Tuesday, June 03, 2008

John McCain's Chief Economic Advisor, Phil Gramm: Out-and-Out Bastard

From the late, great Molly Ivins, a deeply insightful column about one of the worst human beings who has ever sat in Congress--Master Con-Man/Insider/Right-Wing Fanatic Phil Gramm. Excerpts:

Gramm both looks like a snapping turtle and has the personality of one. When he ran for president in 1996 and finished fifth in Iowa, all the profiles written of him included the line "Even his friends don't like him." Self-righteous and strident, Gramm demonized his opponents and used bitter, polarizing rhetoric. During a Senate debate over Social Security, a member pointed out that the proposal under consideration would hurt 80-year-old retirees. "Most people don't have the luxury of living to be 80 years old," Gramm scoffed, "so it's hard for me to feel sorry for them." Well, there is that.

On another occasion, Gramm ridiculed a newspaper photo of poor people who were forced to cut corners to put food on the table. "Did you see the picture?" Gramm asked a crowd. "Here are these people who are skimping to avoid hunger and they are all fat!... We're the only nation in the world where all our poor people are fat." During the fight over health care reform, Gramm said, "We have to blow up this train and the rails and the trestle and kill everyone on board." When an elderly widow in Corsicana told him that cutting Medicare would make it more difficult for her to remain independent, Gramm said, "You haven't thought about a new husband, have you?"

When he first ran for Senate in 1984, Gramm's main attack ad focused on how his opponent, a young state senator, had received a check for $600 raised by a gay group at a male strip joint in San Antonio. He had not solicited the contribution and promptly returned it, but Gramm ran lurid ads about the gay strip show for months.


Gramm, the great crusader against government spending, has spent his entire life on the government tit. He was born at a military hospital, raised on his father's Army pay, went to private school at Georgia Military Academy on military insurance after his father died, paid for his college tuition with same, got a National Defense Fellowship to graduate school, taught at a state-supported school, and made generous use of his Senate expense account. In 1987, a Dallas developer named Jerry Stiles flew a construction crew to Maryland to work on Gramm's summer home. Stiles spent $117,000 on the project but was kind enough to bill Gramm only $63,433. When Stiles got in trouble for misusing funds from a savings and loan he owned, Gramm did him some "routine" favors with regulators. Stiles was later convicted on 11 counts of conspiracy and bribery.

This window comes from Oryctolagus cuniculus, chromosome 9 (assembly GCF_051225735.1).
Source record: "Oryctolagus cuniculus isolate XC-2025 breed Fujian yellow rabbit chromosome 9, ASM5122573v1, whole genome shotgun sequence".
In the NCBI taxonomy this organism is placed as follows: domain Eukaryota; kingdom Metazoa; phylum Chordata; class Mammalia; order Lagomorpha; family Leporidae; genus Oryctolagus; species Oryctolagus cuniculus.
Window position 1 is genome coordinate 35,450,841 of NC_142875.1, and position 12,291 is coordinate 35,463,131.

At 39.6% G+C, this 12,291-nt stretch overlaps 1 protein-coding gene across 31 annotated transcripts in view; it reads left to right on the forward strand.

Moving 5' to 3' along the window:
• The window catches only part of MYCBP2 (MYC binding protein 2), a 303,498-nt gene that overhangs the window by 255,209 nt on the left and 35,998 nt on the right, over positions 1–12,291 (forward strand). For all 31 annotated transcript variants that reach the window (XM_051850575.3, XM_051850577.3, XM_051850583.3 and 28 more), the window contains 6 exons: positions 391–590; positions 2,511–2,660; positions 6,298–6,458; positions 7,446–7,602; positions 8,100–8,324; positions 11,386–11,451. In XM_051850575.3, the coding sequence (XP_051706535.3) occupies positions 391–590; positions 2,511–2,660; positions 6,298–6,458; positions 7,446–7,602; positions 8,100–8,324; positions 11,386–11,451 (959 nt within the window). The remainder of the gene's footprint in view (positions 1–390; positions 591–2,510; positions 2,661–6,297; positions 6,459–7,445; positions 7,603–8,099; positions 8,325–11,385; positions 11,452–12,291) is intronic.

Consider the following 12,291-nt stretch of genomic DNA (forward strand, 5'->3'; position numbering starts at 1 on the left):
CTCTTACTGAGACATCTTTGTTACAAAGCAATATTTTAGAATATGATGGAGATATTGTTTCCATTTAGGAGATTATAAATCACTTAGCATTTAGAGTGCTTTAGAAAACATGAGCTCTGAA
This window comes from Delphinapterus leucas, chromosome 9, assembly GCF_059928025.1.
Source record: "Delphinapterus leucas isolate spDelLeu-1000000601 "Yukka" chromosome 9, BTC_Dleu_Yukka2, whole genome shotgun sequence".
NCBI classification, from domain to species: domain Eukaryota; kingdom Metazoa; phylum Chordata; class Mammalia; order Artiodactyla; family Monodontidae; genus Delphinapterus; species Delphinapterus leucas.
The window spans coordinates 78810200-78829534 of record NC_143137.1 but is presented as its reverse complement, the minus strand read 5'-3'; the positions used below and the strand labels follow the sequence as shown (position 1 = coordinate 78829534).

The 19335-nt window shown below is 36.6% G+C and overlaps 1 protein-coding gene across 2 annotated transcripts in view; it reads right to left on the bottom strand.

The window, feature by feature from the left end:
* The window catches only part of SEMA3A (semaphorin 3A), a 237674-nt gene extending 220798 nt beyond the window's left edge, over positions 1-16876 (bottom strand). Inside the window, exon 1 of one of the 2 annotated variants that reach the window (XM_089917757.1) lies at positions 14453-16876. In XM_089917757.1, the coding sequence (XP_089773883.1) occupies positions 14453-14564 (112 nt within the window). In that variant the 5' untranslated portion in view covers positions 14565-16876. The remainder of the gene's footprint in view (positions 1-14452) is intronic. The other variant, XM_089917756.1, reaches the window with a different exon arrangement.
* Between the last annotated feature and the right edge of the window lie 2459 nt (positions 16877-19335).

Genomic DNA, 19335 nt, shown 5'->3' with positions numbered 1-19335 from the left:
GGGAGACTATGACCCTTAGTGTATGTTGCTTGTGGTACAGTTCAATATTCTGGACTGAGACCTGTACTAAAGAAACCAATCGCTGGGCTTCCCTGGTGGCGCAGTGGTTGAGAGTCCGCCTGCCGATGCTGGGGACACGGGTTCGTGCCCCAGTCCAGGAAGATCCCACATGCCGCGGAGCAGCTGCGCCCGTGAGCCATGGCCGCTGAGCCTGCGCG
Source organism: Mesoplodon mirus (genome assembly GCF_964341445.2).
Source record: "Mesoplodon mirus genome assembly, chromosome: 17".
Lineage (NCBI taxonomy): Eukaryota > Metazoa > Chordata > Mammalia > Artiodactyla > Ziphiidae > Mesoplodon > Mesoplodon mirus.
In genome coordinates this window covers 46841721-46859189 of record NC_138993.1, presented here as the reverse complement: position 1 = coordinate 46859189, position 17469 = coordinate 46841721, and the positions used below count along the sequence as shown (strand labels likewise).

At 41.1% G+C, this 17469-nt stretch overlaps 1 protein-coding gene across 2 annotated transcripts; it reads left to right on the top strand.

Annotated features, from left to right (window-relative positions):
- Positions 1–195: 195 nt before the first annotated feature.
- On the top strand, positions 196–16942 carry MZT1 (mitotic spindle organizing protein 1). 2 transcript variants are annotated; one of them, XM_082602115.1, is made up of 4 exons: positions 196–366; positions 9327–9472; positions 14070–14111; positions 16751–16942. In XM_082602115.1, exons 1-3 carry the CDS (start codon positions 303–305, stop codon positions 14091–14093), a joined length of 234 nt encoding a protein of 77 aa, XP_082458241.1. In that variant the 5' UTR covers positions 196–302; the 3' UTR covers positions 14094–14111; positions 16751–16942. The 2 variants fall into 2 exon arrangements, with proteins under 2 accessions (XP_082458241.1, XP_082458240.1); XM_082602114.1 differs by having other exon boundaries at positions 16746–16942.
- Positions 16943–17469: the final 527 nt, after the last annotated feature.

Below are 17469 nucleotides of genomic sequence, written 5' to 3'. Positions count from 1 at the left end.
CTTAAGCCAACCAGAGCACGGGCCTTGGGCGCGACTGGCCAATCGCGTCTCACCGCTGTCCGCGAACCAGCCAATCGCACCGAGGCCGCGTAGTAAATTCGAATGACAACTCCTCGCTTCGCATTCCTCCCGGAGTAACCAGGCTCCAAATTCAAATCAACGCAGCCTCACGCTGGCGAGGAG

As a member of the Senate Finance Committee and the recipient of enormous banking contributions, Gramm did an even bigger favor for the financial industry in 1999 when he sponsored the Financial Services Modernization Act allowing banks, securities firms, and insurance companies to combine. The bill weakened the Community Reinvestment Act, which requires banks to help meet the credit needs of low- and moderate-income neighborhoods. Gramm described community groups that use the CRA as "protection rackets" that extort funds from the poor, powerless banks. The bill is also a disaster for the privacy of bank customers and weakens regulatory supervision. As Gramm proudly declared, "You're not going to find a single bank, insurance company, or securities company that will say they were hurt financially by this bill."

To be fair, Gramm occasionally found it in his heart to assist the poor -- like the time he suggested that mothers on welfare would be better off working for $2.50 an hour. A more typical Gramm vote, though, came on an energy bill that benefited oil and gas companies at the expense of consumers. "There are winners and losers in every economic decision," Gramm said portentously. He was then getting more oil and gas money than any other member of the Senate.

Gramm has been a MAJOR player in the subprime mortgage meltdown that is wreaking so much havoc. One observer has put it well: There isn't a single predatory financial practice that Gramm hasn't supported, worked for, and lobbied for. He is the lowest of the low, a right wing Welfare Queen who basically defecates on the poor while lining his own pocket and the pockets of his rich buddies with government cash. AND THIS IS McCAIN'S CHIEF ECONOMIC ADVISOR. One of the architects of our current fiscal insanity is giving advice to the Republican candidate for president.

Want four more years of Bush-style catastrophe? Support McCain. Want a total scumbag like Gramm running our nation's economic policies? Support McCain. Want to turn America toward a more hopeful future? Hell, that's easy:


1 comment:

Anonymous said...

Thanks for publishing these remarks by Molly Ivins. I'm from Texas and one of the highlights of my week was reading Molly's column which appeared in the Ft. Worth Star-Telegram. Man, do I miss her!

With Phil Gramm once again in the news, I can think of no better comment about his recent activities than that expressed by Molly Ivins in this column. Thanks again.